WoodMac: Unconventional production changing energy trade patterns

North America will become energy independent by 2020 and will become a net energy exporter, Wood Mackenzie Ltd. researchers said, adding that they expect the US and Canada will remain key participants in world markets.

“The decline and eventual reversal of North American net trade will have complex impacts on global energy flows, some of which are already becoming apparent,” said Paul McConnell, WoodMac senior analyst for global trends.

“Qatari LNG has been competing with Russian piped gas in Europe, North American coal is finding its way east across the Atlantic, and North American imports of light sweet crudes have plummeted,” he said.

WoodMac expects North America’s energy independence will reshape but not redefine world geopolitics. The emergence of tight oil will not divorce US foreign policy for the Middle East, WoodMac said, adding that it expects the strategic interests of China and the US could become more aligned.

“The Middle East is the most sensitive to changes in oil flows,” McConnell said. “Under pressure to maintain oil revenues, and with Asia importing ever-greater volumes, the relationship between China and the key players of OPEC will become increasingly bilateral.”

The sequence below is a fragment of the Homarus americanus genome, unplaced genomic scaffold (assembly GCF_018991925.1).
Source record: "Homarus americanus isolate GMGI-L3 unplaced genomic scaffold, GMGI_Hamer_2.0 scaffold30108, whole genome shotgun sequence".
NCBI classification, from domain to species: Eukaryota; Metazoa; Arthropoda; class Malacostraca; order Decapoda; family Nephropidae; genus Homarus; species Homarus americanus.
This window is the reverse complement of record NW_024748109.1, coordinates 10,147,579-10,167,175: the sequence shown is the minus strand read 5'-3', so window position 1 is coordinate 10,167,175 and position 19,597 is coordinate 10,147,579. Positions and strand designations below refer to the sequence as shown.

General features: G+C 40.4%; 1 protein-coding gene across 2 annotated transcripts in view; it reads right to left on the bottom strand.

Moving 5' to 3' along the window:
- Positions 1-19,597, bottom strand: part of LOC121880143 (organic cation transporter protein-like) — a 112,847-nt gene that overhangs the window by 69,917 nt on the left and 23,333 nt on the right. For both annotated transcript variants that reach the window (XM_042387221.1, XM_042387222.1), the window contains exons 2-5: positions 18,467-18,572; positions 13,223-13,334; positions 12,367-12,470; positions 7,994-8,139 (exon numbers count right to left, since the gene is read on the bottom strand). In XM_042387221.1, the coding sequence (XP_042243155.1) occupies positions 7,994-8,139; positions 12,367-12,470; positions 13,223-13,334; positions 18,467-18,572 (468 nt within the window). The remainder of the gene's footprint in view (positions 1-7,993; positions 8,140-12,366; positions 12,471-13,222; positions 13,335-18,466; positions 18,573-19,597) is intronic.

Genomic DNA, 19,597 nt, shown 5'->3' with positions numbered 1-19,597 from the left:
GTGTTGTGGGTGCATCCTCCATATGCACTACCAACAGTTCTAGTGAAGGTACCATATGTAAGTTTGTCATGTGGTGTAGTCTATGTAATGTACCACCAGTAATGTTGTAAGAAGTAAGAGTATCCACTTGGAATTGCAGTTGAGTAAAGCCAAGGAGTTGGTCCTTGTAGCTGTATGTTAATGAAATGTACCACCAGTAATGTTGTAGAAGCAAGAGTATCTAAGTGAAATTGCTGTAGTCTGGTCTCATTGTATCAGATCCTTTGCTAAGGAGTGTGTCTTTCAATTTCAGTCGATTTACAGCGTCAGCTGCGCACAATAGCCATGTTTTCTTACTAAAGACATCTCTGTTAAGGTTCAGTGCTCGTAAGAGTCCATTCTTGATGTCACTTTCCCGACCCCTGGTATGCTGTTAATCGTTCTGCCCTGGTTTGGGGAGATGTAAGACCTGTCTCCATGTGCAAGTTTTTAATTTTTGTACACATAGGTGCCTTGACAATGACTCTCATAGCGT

Effects of shale gas

The emergence of shale gas development, primarily in the US, has prompted a reevaluation of the strategic need to open Pacific Basin markets to gas exports.

“Russia is already pivoting towards China in a development which reverses the historic trend of limited engagement between the two countries,” McConnell said. “The key component of this strategic shift has been pipeline exports to China, with projects proposed in both western and eastern Russia.”

North America’s energy independence also will influence coal, crude oil, and gas prices according to WoodMac. Coal and gas exports will establish a price cap on their respective markets during high-demand periods.

Weak oil demand growth will see US tight oil provide a price floor under crude markets.

North American gas exports will act in a similar fashion, and the potential for yet more LNG from North America will cap gas prices throughout the world, WoodMac forecasts.

Rising Chinese energy demand is expected to mean escalating energy imports for China.

“While North American exports will provide boundaries for coal, oil, and gas prices, it will be the trajectory of China’s import demand that determines when these barriers are tested,” McConnell said.

WoodMac emphasized energy independence does not imply a North America entirely detached from global markets. “On the contrary, the region as a whole will be dependent on others to clear excess production, and the US will be an importer of oil for the foreseeable future. This alone will moderate the geopolitical impact of the changing North American trade position, ensuring there is no chance of an energy isolationist, rather an energy independent continent,” McConnell said.

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